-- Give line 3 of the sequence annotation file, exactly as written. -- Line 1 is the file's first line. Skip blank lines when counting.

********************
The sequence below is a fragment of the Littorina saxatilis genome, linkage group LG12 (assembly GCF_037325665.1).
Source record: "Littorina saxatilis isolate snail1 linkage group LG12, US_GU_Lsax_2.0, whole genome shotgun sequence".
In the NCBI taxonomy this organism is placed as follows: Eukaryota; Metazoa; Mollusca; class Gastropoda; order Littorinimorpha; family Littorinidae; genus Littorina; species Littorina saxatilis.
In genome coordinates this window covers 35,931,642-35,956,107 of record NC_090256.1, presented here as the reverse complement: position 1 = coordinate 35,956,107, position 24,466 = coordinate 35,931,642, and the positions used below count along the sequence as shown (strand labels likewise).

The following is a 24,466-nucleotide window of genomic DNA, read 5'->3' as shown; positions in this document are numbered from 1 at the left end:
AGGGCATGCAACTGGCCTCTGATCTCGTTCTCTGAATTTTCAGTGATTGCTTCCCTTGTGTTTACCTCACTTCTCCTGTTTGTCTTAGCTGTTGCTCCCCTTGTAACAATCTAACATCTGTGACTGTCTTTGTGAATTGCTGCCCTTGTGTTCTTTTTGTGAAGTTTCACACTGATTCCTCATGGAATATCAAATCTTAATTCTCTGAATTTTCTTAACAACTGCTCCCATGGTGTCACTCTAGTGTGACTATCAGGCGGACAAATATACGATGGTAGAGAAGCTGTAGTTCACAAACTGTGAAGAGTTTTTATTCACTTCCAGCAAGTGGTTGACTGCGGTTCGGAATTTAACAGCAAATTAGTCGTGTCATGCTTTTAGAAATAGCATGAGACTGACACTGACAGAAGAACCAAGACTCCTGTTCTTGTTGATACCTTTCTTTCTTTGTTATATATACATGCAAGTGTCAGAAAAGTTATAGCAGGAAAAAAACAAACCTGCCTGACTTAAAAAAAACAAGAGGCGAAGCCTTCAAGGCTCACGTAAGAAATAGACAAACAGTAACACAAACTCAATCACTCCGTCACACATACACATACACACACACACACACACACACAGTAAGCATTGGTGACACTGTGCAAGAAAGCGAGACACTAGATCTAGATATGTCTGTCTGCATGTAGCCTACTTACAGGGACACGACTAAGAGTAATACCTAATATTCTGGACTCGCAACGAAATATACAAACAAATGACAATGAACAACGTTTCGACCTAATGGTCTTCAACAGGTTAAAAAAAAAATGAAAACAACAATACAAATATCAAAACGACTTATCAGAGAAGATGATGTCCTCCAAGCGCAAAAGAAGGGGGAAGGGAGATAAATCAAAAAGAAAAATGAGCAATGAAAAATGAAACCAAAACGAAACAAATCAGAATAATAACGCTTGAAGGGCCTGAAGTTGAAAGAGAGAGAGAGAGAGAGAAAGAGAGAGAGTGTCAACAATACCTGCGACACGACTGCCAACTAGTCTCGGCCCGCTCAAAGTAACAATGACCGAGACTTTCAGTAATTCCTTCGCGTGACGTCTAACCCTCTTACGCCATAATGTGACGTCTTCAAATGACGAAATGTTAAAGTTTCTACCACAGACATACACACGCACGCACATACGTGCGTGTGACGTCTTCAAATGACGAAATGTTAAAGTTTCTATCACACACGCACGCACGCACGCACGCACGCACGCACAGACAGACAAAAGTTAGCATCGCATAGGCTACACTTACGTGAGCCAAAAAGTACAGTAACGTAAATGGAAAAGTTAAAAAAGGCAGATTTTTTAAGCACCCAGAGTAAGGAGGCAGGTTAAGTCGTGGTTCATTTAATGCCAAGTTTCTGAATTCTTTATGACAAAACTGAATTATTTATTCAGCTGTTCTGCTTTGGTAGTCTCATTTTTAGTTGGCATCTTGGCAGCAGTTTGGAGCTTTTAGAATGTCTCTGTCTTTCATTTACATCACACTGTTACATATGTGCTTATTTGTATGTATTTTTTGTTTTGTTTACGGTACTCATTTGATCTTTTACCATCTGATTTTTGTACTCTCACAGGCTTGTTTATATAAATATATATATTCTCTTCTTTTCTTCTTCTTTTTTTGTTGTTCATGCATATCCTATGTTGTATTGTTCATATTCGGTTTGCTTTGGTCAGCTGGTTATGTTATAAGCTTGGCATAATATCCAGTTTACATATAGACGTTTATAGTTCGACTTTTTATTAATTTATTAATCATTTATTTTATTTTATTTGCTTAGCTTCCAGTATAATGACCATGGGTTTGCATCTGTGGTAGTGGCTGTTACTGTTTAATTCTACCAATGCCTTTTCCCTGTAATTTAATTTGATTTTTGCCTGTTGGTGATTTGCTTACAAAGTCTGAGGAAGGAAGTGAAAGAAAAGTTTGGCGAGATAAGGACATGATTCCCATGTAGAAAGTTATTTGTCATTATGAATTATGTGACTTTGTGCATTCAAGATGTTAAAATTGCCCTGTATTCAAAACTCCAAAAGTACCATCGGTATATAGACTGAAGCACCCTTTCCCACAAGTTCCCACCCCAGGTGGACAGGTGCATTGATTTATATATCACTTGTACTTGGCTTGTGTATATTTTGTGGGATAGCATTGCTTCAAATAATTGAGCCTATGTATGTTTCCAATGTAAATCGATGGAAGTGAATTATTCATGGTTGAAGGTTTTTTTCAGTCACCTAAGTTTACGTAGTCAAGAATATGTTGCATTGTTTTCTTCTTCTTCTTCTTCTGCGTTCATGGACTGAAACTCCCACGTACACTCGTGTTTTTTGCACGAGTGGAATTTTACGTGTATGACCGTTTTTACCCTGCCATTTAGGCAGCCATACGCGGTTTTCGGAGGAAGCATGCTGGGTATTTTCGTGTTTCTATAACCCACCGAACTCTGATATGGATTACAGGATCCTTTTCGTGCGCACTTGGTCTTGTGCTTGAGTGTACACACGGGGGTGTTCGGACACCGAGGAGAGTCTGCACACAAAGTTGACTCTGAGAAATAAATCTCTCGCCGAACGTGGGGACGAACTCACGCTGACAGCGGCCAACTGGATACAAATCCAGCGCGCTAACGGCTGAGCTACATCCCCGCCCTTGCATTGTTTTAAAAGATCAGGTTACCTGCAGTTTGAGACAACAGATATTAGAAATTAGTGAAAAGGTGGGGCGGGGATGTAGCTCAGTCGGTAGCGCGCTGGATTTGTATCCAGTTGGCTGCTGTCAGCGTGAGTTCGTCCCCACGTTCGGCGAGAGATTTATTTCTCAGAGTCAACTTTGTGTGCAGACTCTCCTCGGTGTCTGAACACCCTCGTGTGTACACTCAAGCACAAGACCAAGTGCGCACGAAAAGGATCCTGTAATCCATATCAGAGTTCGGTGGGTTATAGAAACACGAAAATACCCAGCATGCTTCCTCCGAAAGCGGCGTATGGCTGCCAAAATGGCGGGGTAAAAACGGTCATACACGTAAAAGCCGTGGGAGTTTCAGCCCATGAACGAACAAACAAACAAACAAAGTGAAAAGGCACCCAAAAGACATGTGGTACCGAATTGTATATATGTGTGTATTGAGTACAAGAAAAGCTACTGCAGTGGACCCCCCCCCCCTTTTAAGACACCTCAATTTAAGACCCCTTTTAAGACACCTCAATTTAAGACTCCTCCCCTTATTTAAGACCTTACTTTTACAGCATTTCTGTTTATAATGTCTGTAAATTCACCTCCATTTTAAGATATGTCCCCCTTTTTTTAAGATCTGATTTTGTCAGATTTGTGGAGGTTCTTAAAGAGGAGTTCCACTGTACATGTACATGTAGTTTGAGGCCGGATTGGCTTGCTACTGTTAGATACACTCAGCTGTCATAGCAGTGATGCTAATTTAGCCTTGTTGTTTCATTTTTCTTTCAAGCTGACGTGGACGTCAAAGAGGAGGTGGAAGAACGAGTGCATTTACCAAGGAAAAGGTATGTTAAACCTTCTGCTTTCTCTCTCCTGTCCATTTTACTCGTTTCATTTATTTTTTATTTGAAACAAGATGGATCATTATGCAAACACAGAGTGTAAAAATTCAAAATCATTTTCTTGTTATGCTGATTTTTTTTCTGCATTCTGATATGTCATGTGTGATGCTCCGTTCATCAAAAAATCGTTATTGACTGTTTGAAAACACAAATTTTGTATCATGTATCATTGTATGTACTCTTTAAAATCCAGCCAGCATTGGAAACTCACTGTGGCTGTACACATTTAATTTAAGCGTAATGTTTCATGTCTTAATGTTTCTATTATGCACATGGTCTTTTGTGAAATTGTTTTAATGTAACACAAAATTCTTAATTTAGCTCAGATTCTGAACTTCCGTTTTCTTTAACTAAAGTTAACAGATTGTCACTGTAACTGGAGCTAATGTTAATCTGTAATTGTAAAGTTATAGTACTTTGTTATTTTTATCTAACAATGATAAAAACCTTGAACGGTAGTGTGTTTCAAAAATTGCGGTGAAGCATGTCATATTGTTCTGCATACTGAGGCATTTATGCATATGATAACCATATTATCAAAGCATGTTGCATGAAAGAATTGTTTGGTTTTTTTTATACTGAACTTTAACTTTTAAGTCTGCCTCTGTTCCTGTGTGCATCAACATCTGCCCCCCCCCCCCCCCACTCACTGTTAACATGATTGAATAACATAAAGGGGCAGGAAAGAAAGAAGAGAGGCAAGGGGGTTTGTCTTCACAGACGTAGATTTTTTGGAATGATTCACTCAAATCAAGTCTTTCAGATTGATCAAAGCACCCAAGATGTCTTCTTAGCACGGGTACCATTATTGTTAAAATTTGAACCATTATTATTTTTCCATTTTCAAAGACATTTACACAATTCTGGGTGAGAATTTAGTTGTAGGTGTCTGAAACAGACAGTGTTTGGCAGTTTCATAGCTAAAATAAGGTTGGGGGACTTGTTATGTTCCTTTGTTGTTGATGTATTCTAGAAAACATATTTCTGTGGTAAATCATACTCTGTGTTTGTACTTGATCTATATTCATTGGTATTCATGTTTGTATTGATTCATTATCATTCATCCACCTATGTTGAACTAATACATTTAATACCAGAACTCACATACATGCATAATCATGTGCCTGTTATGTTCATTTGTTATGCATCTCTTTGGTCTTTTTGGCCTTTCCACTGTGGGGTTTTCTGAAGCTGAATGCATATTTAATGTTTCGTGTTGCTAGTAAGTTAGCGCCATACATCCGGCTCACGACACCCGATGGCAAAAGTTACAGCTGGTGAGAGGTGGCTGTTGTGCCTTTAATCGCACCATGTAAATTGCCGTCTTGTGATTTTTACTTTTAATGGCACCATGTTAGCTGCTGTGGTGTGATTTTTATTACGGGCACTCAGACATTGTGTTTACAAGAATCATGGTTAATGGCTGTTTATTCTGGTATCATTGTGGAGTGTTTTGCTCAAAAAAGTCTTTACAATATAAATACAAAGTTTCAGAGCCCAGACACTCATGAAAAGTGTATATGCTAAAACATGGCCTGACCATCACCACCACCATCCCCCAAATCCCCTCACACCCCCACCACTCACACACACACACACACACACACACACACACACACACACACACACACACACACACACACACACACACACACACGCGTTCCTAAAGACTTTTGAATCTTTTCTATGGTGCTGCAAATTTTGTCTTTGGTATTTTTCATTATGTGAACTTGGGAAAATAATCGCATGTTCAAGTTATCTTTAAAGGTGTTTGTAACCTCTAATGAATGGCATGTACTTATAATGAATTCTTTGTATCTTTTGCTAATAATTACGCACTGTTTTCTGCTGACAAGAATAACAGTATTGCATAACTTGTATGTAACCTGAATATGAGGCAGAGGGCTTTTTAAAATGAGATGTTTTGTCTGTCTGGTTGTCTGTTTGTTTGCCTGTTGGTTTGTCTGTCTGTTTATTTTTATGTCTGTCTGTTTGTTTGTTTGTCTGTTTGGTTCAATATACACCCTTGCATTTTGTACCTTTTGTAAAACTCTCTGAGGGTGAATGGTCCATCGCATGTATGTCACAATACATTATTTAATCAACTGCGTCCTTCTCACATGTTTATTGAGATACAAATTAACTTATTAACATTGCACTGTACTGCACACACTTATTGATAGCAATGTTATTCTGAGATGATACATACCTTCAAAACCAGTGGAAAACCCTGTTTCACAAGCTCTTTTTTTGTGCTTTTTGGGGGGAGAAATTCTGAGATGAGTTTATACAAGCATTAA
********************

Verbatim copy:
In the NCBI taxonomy this organism is placed as follows: Eukaryota; Metazoa; Mollusca; class Gastropoda; order Littorinimorpha; family Littorinidae; genus Littorina; species Littorina saxatilis.